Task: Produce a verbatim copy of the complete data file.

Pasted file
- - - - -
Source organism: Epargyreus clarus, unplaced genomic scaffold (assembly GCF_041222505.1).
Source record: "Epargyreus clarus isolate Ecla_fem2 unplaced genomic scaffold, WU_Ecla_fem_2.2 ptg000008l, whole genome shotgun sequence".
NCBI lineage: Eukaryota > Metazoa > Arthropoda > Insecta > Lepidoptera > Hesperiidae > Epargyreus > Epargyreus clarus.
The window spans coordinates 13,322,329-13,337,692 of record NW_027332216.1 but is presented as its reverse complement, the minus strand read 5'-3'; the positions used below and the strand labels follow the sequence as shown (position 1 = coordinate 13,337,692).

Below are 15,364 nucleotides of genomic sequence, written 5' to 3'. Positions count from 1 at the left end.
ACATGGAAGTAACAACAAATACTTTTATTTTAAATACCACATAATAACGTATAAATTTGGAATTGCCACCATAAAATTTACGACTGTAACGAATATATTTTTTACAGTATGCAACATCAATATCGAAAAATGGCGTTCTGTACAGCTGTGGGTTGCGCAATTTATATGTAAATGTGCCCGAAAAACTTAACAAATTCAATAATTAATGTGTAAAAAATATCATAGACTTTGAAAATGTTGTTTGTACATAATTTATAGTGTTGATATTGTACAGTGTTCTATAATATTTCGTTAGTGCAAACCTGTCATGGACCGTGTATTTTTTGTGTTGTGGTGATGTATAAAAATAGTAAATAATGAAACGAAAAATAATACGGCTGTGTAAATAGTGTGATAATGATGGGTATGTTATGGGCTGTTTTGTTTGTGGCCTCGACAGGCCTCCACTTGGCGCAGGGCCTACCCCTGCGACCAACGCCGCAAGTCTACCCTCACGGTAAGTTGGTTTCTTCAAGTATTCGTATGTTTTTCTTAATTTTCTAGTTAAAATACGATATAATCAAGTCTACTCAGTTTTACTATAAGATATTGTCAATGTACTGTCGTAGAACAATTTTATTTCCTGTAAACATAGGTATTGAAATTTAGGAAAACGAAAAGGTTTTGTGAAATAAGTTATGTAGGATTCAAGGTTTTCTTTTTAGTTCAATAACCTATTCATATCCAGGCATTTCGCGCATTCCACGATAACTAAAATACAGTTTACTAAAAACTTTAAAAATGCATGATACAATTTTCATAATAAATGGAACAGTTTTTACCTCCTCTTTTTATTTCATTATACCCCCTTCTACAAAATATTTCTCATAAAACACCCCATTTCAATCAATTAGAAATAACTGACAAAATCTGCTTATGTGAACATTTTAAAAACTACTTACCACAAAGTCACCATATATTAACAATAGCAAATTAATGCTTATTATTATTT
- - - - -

Source organism: Epargyreus clarus, unplaced genomic scaffold (assembly GCF_041222505.1).
Source record: "Epargyreus clarus isolate Ecla_fem2 unplaced genomic scaffold, WU_Ecla_fem_2.2 ptg000008l, whole genome shotgun sequence".
NCBI lineage: Eukaryota > Metazoa > Arthropoda > Insecta > Lepidoptera > Hesperiidae > Epargyreus > Epargyreus clarus.
The window spans coordinates 13,322,329-13,337,692 of record NW_027332216.1 but is presented as its reverse complement, the minus strand read 5'-3'; the positions used below and the strand labels follow the sequence as shown (position 1 = coordinate 13,337,692).

Below are 15,364 nucleotides of genomic sequence, written 5' to 3'. Positions count from 1 at the left end.
ACATGGAAGTAACAACAAATACTTTTATTTTAAATACCACATAATAACGTATAAATTTGGAATTGCCACCATAAAATTTACGACTGTAACGAATATATTTTTTACAGTATGCAACATCAATATCGAAAAATGGCGTTCTGTACAGCTGTGGGTTGCGCAATTTATATGTAAATGTGCCCGAAAAACTTAACAAATTCAATAATTAATGTGTAAAAAATATCATAGACTTTGAAAATGTTGTTTGTACATAATTTATAGTGTTGATATTGTACAGTGTTCTATAATATTTCGTTAGTGCAAACCTGTCATGGACCGTGTATTTTTTGTGTTGTGGTGATGTATAAAAATAGTAAATAATGAAACGAAAAATAATACGGCTGTGTAAATAGTGTGATAATGATGGGTATGTTATGGGCTGTTTTGTTTGTGGCCTCGACAGGCCTCCACTTGGCGCAGGGCCTACCCCTGCGACCAACGCCGCAAGTCTACCCTCACGGTAAGTTGGTTTCTTCAAGTATTCGTATGTTTTTCTTAATTTTCTAGTTAAAATACGATATAATCAAGTCTACTCAGTTTTACTATAAGATATTGTCAATGTACTGTCGTAGAACAATTTTATTTCCTGTAAACATAGGTATTGAAATTTAGGAAAACGAAAAGGTTTTGTGAAATAAGTTATGTAGGATTCAAGGTTTTCTTTTTAGTTCAATAACCTATTCATATCCAGGCATTTCGCGCATTCCACGATAACTAAAATACAGTTTACTAAAAACTTTAAAAATGCATGATACAATTTTCATAATAAATGGAACAGTTTTTACCTCCTCTTTTTATTTCATTATACCCCCTTCTACAAAATATTTCTCATAAAACACCCCATTTCAATCAATTAGAAATAACTGACAAAATCTGCTTATGTGAACATTTTAAAAACTACTTACCACAAAGTCACCATATATTAACAATAGCAAATTAATGCTTATTATTATTT